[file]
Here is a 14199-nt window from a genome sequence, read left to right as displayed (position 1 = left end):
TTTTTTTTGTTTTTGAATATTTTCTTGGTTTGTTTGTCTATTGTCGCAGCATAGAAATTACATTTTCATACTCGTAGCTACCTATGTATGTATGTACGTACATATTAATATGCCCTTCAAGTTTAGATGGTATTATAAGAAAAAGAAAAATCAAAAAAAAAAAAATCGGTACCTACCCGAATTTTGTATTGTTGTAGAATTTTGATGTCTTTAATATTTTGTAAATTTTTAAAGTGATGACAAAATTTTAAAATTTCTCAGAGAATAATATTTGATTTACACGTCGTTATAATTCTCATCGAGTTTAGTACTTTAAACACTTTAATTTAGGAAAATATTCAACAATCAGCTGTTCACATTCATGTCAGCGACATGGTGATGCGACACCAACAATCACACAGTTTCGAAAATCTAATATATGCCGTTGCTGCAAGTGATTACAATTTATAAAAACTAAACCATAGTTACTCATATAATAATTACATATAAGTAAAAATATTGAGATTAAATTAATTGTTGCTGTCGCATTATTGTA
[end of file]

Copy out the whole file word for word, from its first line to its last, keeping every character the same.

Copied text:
Here is a 14199-nt window from a genome sequence, read left to right as displayed (position 1 = left end):
TTTTTTTTGTTTTTGAATATTTTCTTGGTTTGTTTGTCTATTGTCGCAGCATAGAAATTACATTTTCATACTCGTAGCTACCTATGTATGTATGTACGTACATATTAATATGCCCTTCAAGTTTAGATGGTATTATAAGAAAAAGAAAAATCAAAAAAAAAAAAATCGGTACCTACCCGAATTTTGTATTGTTGTAGAATTTTGATGTCTTTAATATTTTGTAAATTTTTAAAGTGATGACAAAATTTTAAAATTTCTCAGAGAATAATATTTGATTTACACGTCGTTATAATTCTCATCGAGTTTAGTACTTTAAACACTTTAATTTAGGAAAATATTCAACAATCAGCTGTTCACATTCATGTCAGCGACATGGTGATGCGACACCAACAATCACACAGTTTCGAAAATCTAATATATGCCGTTGCTGCAAGTGATTACAATTTATAAAAACTAAACCATAGTTACTCATATAATAATTACATATAAGTAAAAATATTGAGATTAAATTAATTGTTGCTGTCGCATTATTGTA